To be perfectly honest, Jinha Lee–the MIT Media Lab alumnus and TED Fellow who you may know best for inventing interactive floating pixels–didn’t even want to share this clip. He thought it might be too brief. But when we heard him describe the idea, we insisted. And we’re really glad we did.
What You Click Is What You Wear, which Lee developed alongside Daewung Kim, is a means to try on clothing virtually. It’s not intended to be a shopping platform, but rather a working prototype of what’s possible “when information lives in our space.”
What you’re actually looking at is an arm behind a transparent display, but the system could just as easily work as a HUD in something like Google Glass. The real-time simulation looks so accurate because the system tracks motion in two ways. A depth camera, like a Kinect, follows the general position of your body in space. Meanwhile, a phone, which the user holds, passes along gyroscope readings (the rotational position of your appendage).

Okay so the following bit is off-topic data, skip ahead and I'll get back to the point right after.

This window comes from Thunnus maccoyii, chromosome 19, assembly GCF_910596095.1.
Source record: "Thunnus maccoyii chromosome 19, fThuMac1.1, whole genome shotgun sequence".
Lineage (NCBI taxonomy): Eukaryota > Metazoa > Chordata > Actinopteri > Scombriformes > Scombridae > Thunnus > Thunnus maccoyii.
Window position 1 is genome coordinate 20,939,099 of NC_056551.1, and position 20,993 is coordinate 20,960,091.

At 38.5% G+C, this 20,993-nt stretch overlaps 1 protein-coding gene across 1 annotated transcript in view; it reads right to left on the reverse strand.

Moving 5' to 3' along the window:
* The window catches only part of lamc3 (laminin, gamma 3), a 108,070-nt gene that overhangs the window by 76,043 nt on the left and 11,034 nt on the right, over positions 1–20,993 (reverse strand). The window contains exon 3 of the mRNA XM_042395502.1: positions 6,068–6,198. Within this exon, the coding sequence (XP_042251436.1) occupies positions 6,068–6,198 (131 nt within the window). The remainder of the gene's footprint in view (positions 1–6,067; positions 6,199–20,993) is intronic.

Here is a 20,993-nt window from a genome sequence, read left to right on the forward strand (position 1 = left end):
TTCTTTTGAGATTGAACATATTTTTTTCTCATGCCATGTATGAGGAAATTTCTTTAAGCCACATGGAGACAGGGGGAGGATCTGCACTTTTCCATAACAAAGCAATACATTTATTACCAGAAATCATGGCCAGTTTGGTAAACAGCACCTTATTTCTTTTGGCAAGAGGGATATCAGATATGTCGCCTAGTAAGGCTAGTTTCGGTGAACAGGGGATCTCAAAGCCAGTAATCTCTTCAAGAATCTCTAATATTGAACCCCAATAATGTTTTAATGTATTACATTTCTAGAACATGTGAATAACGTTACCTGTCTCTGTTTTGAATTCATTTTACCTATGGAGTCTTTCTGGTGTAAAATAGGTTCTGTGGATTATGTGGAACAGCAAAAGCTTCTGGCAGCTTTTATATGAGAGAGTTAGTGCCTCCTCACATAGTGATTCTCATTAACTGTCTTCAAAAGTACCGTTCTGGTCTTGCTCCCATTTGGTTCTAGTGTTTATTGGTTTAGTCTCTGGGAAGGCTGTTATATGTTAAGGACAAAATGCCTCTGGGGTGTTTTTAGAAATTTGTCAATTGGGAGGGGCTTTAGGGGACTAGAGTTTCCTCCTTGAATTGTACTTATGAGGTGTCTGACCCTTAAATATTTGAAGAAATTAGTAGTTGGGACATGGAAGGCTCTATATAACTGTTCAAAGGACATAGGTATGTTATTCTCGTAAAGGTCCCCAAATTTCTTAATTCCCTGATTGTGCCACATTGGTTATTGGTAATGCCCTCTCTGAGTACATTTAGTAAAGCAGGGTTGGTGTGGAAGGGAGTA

“With just a camera, you can’t rotate your arm. The watch will never follow you,” Lee explains. “But if you’re holding a mobile phone, you can get the orientation.”
Bigger picture, the project is grounded in progressive philosophy. Of course we’ve seen some decent augmented-reality apps that use taped-on QR code markers. But when you consider the practical future of wearables, in which several discrete sensors will already be tracking various parts of your body at all times, it’s a natural evolution that some umbrella systems will be able to combine many of these measurements to produce simulations of incredible fidelity. (Lee points out that this idea of combining phone sensors with camera sensors seems to have been created by Microsoft Research’s Andy Wilson.)
But I think what makes this young project so fun is its dead-simple interaction model. Click a single button on your phone and, presto, there’s a watch on your arm. It’s like magic.
“The inspiration behind these projects started when I was young. Growing up, my mother was a paper artist doing origami,” he recounts. “So I witnessed this beautiful connection of information display and how physical information is made into a shape.”